Matching Fluid Simulation Elements to Surface Geometry and Topology
"... Figure 1: Sphere Splash. Coupling an explicit surface tracker to a Voronoi simulation mesh built from pressure points sampled in a geometryaware fashion lets us capture very fine details in this sphere splash animation that uses only 314K tetrahedra. We introduce an Eulerian liquid simulation frame ..."
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Cited by 35 (7 self)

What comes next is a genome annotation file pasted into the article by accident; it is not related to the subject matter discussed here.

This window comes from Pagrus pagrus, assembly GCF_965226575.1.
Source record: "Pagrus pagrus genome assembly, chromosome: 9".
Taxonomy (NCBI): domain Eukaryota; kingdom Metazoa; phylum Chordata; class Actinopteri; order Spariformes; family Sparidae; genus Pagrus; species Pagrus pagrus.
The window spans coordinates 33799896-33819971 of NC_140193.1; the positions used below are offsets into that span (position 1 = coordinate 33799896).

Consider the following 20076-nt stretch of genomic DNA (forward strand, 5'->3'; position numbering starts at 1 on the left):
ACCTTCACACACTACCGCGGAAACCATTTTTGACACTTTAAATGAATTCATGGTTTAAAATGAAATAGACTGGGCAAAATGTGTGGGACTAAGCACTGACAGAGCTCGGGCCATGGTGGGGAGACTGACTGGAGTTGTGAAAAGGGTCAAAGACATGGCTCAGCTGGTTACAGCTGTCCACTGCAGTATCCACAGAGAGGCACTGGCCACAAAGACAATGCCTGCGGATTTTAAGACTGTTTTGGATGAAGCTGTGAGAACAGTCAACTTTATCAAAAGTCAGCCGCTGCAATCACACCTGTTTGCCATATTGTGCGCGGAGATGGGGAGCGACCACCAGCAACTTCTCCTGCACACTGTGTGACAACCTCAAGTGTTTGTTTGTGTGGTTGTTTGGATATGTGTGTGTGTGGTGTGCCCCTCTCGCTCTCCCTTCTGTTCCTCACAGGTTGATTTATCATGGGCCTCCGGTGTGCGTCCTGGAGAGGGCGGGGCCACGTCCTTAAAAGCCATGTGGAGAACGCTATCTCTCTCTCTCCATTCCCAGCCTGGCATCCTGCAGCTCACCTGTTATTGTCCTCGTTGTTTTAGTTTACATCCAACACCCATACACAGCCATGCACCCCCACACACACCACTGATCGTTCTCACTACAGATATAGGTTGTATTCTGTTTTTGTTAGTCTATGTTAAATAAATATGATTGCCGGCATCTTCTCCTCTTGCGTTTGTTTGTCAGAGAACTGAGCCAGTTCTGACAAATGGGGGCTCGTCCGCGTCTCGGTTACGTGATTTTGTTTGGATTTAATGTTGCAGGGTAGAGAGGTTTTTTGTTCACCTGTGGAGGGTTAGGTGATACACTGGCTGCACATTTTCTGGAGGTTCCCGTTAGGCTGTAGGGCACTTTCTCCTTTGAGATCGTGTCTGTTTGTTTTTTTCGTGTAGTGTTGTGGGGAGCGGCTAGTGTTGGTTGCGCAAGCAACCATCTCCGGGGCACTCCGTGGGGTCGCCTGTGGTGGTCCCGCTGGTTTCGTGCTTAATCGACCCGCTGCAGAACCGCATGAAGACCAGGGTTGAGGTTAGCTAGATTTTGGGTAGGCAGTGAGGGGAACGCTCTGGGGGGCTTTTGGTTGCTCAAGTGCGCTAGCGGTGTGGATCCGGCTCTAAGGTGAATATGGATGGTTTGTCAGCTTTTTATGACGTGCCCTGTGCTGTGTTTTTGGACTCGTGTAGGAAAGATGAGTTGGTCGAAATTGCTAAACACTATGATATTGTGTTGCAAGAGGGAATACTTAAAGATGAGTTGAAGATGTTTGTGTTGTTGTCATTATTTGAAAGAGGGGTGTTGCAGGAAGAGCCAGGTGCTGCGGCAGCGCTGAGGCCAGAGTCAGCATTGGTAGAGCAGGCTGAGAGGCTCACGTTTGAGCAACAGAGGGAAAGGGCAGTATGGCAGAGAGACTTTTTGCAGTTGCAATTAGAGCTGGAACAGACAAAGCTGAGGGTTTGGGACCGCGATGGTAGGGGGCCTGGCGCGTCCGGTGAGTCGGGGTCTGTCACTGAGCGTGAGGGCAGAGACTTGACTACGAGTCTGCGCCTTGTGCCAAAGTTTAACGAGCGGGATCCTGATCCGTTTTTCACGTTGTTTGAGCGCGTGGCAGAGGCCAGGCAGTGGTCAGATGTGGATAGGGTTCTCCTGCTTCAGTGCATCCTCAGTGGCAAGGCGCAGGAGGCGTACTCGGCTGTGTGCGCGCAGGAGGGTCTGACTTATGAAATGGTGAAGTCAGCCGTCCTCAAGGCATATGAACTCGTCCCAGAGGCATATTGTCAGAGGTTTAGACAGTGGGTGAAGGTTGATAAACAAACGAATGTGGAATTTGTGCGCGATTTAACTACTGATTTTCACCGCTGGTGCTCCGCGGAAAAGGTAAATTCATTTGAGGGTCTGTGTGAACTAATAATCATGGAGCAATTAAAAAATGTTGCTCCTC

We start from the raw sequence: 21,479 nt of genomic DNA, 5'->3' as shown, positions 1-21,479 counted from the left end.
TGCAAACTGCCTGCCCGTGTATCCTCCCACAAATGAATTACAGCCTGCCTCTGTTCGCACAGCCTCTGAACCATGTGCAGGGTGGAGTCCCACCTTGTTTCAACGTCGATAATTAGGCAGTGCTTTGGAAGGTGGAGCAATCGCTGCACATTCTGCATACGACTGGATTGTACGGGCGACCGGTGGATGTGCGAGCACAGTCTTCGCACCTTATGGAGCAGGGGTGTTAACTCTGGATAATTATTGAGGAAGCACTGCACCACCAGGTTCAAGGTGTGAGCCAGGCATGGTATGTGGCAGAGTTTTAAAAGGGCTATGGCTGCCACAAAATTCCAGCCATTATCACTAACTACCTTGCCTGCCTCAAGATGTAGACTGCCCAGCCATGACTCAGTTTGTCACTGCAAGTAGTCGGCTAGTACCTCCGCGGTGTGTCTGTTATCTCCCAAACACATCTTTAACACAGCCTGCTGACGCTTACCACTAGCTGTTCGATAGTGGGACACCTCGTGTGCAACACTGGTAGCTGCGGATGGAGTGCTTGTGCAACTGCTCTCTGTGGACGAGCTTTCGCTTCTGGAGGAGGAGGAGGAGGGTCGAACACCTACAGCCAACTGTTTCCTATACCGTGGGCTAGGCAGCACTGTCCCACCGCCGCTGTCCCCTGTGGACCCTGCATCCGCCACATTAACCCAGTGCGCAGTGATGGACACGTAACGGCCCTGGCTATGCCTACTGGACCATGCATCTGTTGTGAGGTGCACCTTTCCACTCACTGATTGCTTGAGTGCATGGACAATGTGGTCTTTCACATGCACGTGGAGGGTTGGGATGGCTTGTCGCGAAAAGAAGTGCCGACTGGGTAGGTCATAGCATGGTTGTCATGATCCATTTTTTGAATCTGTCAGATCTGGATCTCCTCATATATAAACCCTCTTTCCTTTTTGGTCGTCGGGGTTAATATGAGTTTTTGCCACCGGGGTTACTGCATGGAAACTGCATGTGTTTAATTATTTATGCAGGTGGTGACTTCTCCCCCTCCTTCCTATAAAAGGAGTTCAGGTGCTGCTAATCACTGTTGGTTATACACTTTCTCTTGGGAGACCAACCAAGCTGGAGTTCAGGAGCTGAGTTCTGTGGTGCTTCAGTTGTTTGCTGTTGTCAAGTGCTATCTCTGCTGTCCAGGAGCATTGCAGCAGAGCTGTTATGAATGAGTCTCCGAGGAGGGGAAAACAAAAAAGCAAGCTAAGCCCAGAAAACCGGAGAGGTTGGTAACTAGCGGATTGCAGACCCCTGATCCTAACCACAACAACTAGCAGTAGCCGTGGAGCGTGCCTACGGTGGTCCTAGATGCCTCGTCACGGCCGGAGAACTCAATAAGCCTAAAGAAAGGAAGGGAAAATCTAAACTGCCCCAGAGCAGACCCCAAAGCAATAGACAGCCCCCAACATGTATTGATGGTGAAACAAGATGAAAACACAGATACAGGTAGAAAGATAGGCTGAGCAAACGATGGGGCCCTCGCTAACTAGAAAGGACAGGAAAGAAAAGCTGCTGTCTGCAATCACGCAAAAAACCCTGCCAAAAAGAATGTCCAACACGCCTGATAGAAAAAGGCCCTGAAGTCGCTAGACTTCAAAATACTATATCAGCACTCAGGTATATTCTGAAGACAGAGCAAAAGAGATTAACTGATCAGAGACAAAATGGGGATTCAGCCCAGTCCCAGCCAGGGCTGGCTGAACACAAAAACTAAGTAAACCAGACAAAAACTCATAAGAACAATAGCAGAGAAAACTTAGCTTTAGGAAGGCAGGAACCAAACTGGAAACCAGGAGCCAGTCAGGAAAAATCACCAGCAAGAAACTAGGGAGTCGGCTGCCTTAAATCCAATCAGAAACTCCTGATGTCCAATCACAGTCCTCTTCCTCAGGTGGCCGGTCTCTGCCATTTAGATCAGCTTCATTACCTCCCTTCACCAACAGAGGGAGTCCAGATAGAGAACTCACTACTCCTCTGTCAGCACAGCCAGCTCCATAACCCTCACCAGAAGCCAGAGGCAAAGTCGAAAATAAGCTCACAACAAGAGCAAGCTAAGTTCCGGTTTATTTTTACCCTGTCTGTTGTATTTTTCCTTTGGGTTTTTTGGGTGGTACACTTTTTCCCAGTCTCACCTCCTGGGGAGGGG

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Figure 1: Sphere Splash. Coupling an explicit surface tracker to a Voronoi simulation mesh built from pressure points sampled in a geometryaware fashion lets us capture very fine details in this sphere splash animation that uses only 314K tetrahedra. We introduce an Eulerian liquid simulation framework based on the Voronoi diagram of a potentially unorganized collection of pressure samples. Constructing the simulation mesh in this way allows us to place samples anywhere in the computational domain; we exploit this by choosing samples that accurately capture the geometry and topology of the liquid surface. When combined with highresolution explicit surface tracking this allows us to simulate nearly arbitrarily thin features, while eliminating noise and other artifacts that arise when there is a resolution mismatch between the simulation and the surface—and allowing a precise inclusion of surface tension based directly on and at the same resolution as the surface mesh. In addition, we present a simplified Voronoi/Delaunay mesh velocity interpolation scheme, and a direct extension of embedded free surfaces and solid boundaries to Voronoi meshes.